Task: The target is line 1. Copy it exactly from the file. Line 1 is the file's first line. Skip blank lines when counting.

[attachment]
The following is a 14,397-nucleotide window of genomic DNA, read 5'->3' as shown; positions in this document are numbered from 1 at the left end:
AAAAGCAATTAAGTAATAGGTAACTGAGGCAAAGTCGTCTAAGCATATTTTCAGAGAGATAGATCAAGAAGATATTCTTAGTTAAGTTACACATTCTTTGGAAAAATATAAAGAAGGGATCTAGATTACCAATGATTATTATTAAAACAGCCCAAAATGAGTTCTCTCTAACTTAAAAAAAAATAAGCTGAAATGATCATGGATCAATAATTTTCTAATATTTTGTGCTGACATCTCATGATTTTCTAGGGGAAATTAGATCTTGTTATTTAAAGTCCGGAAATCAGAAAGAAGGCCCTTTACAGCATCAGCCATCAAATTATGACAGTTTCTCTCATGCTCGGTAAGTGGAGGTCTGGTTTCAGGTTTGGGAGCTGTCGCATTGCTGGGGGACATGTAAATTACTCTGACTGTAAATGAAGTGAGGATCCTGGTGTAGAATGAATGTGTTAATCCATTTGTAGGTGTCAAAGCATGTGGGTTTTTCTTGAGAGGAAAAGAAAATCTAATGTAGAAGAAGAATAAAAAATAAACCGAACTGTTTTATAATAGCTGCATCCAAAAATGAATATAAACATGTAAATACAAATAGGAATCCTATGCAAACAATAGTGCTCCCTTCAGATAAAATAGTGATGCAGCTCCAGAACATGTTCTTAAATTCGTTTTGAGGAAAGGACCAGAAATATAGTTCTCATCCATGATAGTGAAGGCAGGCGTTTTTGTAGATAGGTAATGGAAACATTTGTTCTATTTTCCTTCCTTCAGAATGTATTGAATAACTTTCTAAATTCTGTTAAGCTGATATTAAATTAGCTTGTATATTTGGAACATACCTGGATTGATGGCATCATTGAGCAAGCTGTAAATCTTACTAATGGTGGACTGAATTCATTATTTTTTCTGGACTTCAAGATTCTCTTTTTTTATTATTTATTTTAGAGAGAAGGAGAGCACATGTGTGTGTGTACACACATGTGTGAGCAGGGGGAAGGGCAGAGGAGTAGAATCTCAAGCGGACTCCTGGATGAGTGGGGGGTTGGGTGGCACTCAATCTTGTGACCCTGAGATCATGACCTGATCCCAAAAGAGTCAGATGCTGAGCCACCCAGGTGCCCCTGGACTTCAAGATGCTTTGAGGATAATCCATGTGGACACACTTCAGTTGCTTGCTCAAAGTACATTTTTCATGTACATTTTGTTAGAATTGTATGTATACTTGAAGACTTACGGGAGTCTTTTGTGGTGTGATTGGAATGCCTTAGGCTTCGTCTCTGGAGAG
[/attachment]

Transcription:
The following is a 14,397-nucleotide window of genomic DNA, read 5'->3' as shown; positions in this document are numbered from 1 at the left end: